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(September 6, 1923– December 23, 2020)
The Blue Card Board of Directors and staff mourns the passing of George Wolf, a retired garment manufacturer who was active in the Blue Card, a charity that aids Holocaust survivors. He died at the Dawn Greene Hospice in Manhattan on June 28. He was 92.
When the Germans marched inbto the remaining Czech lands in March 1939, my father, mother and I, forewarned the night before, drove to Prague, and by sheer luck got an exit visa from the Gestapo. We said tearful goodbyes to our extensive family, never to see any of them again. We first went to France but were across the lake in Switzerland when war broke out and France closed its borders. We didn’t know it then, but we had escaped the trap that Vichy France would become for its Jews, and found refuge in Switzerland.
Most of our family were herded into Theresienstadt (Terezin), and one by one, were shipped to Auschwitz. By the end of the war, I worked for the American Consulate in Zurich. In the summer of 1946, I had the chance to visit the Nurnberg War Crimes Trials, with the remaining Nazi leadership in the dock. I met Czech government representatives, got a nasty feeling of their Communist politics and anti-semitsm, and decided not to go back. My father had died in Switzerland, mother remarried and stayed there. At age 19, I got on the first civilian ship to America, landed in NY in late 1946, and rebuilt my life. I became a fashion designer, consultant and eventually manufacturer. By 2005, as the industry migrated to China, I had to close my business, and at my age, had become unemployable. Instead, I found a new career and a much more fulfilling life of volunteer work with The Blue Card, aiding Holocaust survivors far less fortunate than me. At age 85, I expect to retire in about fifteen years.
Photo courtesy – New York Times
(March 19, 1932 – October 19, 2020)
The Blue Card Board of Directors and staff mourn the untimely death of Fred Rosenberg, beloved father, grandfather, friend, professor, sheriff’s department volunteer, world traveler and punster.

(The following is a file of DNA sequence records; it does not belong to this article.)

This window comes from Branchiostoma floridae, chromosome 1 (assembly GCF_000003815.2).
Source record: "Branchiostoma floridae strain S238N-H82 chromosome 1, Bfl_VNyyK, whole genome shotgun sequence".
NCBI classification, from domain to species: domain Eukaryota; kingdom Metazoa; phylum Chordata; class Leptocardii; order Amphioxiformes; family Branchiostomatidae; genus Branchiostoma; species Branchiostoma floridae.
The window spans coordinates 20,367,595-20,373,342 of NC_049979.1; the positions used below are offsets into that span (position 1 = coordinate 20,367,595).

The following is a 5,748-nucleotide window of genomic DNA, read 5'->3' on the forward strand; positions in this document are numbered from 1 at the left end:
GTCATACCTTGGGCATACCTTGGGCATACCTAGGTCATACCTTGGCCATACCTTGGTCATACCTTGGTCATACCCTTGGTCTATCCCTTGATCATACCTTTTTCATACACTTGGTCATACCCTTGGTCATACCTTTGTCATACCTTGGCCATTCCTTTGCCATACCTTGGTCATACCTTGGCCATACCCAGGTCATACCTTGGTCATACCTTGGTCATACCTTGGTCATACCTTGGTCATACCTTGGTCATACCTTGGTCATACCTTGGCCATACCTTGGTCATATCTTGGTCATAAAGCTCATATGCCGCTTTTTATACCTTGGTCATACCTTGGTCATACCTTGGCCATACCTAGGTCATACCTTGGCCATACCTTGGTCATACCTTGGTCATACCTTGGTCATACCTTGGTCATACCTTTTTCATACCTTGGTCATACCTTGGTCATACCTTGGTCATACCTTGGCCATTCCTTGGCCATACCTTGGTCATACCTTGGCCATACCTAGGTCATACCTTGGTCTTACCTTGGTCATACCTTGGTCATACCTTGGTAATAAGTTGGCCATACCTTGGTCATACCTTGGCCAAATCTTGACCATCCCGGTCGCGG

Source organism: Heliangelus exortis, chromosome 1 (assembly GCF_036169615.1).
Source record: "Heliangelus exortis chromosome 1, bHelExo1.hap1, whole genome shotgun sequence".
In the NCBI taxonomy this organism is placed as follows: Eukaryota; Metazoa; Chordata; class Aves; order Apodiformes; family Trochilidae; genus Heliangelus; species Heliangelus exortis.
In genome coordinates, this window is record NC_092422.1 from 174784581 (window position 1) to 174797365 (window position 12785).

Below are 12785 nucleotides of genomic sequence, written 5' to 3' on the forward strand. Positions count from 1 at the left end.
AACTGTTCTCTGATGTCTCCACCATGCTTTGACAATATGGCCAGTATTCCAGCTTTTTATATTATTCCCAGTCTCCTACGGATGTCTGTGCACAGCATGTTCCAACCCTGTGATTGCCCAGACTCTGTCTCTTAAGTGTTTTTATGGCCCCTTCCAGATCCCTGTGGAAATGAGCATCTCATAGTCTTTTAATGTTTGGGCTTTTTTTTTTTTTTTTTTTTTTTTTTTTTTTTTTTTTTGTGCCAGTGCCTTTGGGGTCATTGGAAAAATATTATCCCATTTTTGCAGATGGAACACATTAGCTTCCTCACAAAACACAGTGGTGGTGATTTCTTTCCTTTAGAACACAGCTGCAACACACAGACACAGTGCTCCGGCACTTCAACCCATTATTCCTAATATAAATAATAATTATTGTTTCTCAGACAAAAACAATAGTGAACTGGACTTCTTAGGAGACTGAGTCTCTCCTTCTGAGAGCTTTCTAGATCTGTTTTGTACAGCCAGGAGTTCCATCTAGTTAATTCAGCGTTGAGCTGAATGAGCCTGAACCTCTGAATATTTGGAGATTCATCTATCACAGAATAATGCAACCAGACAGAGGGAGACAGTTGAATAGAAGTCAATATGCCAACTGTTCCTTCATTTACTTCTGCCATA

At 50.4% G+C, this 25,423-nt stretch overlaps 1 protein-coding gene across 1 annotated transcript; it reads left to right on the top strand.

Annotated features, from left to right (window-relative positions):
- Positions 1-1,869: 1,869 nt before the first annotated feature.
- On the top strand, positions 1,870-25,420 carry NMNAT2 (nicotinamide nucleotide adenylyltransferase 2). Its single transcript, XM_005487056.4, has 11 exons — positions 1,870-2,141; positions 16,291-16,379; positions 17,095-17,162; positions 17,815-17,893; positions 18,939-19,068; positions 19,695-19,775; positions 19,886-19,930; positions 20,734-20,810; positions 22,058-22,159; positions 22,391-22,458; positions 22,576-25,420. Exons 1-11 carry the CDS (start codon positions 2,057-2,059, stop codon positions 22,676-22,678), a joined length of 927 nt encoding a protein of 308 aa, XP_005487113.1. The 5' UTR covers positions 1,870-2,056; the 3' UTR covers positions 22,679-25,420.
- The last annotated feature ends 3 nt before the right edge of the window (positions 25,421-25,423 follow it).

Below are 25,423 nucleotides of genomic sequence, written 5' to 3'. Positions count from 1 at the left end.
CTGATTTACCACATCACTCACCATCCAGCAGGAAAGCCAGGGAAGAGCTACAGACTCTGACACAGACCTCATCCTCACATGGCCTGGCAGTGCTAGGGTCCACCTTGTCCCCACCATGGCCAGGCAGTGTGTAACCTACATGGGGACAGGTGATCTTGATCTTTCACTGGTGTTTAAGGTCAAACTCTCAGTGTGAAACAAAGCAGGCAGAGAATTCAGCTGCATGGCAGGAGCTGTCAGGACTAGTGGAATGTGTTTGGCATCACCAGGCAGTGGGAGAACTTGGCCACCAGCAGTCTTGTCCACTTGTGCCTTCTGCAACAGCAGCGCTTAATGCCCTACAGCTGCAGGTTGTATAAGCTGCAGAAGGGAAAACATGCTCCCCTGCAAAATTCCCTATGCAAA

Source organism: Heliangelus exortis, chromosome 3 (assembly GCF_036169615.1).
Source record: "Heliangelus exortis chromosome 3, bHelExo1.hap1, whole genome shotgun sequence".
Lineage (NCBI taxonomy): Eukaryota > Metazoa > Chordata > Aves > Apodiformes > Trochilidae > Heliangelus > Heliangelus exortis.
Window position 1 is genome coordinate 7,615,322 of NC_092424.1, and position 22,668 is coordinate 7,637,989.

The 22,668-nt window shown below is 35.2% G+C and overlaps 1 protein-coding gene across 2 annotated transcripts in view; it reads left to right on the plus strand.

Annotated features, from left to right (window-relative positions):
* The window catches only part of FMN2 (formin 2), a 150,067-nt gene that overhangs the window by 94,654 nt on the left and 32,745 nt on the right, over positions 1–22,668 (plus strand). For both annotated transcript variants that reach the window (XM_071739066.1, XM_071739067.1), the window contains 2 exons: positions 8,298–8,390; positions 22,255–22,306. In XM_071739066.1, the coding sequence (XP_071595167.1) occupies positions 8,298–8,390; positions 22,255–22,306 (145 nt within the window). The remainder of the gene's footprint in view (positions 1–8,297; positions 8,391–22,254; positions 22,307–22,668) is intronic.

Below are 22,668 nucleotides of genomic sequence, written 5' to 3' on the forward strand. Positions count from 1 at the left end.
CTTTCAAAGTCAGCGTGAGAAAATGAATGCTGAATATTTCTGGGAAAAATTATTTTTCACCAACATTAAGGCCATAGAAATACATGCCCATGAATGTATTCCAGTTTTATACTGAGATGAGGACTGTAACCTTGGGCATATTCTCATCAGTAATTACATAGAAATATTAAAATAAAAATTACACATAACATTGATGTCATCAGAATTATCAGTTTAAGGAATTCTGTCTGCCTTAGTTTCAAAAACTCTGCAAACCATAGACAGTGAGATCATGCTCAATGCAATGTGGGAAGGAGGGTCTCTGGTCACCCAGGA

Fred was born March 19, 1932 in Berlin, Germany. He emigrated to New York City with his parents 7 years later. He grew up in Manhattan, ran track and was valedictorian of his high school class. Fred went on to study history and philosophy at NYU. After spending a summer at U Wisconsin, he fell in love with microbiology and went on to receive his Master’s degree and PhD from Univ of Florida and Rutgers University, respectively. During this time, he also served in the US Armed Forces in Camp Zama, Japan.
Fred began teaching Microbiology at Northeastern University in Boston, Ma in 1960. He had a special interest in the microbiology of water and served on the House Subcommittee on Bottled Water. After retiring for about 20 minutes in 1999, Fred and his wife Liane moved to Westlake Village, CA where he continued to teach Medical Microbiology at California Lutheran University until his death last week.
Fred also served as a volunteer for the past 20 years at the Malibu/Lost Hills Sheriff’s Station. He was a voracious reader, adored classical music, travel, crossword puzzles, his cats, and puns. A true Renaissance man and a gentleman through and through, he valued honesty and wisdom. His legacy of making lives better for others and his spirit of gratitude will carry on through his daughter Alysa, son-in-law Bruce, and grandchildren Gabi and Jonah.
See obituary, courtesy of Legacy.com
(December 1, 1933 – November 25, 2020)
Sir James Wolfensohn (1933-2020) was Chairman of Wolfensohn & Company, LLC, a firm which he started in 1982 to advise the senior managements of major international corporations on acquisition strategy and implementation. In the firm, he was joined by Paul Volcker and Frank Petito, former Chair of Morgan Stanley. Each acted as Chair of the firm. He left the firm in 1995 to become President of the World Bank Group (1995-2005), during which he travelled to more than 120 countries, and thereafter held the post of Special Envoy for Gaza disengagement representing the Quartet: the USA, Russia, the United Nations, and the European Union (2005-06). During his absence, the firm was sold ultimately to the Deutsche Bank, which allowed him to reconstitute his firm in 2007. Earlier in his professional life, he worked in the Schroder group from 1962, starting at Darling and Company in Australia and thereafter in other leading positions, finishing as Executive Deputy Chairman and Group Chief Executive of Schroders Limited in London. In 1977, he retired and became a member of the Executive Committee of Salomon Brothers in New York, responsible for Corporate Finance, until he created his own firm in 1982. Wolfensohn also served as Chairman of the Citigroup International Advisory Board (2006-2014).
While pursuing his business career he built a life working in public service, the Arts and philanthropy. He became Chair of the Customs House and worked with David Rockefeller, Senator Moynihan and a distinguished board, to save that historic building in lower New York City. Subsequently, he joined the Board of Carnegie Hall in 1972 and helped save it from destruction. He restored the Hall while serving as Chairman from 1980 to 1991 when, at the request of President Bush, he became Chair of the John F. Kennedy Center for the Performing Arts in Washington until 1995. Sir James was appointed as a Fellow of the American Academy of Arts and Sciences (1994) and as a Member of the American Philosophical Society (1997), and served as Chairman Emeritus for both the Board of Trustees of Carnegie Hall and the Kennedy Center.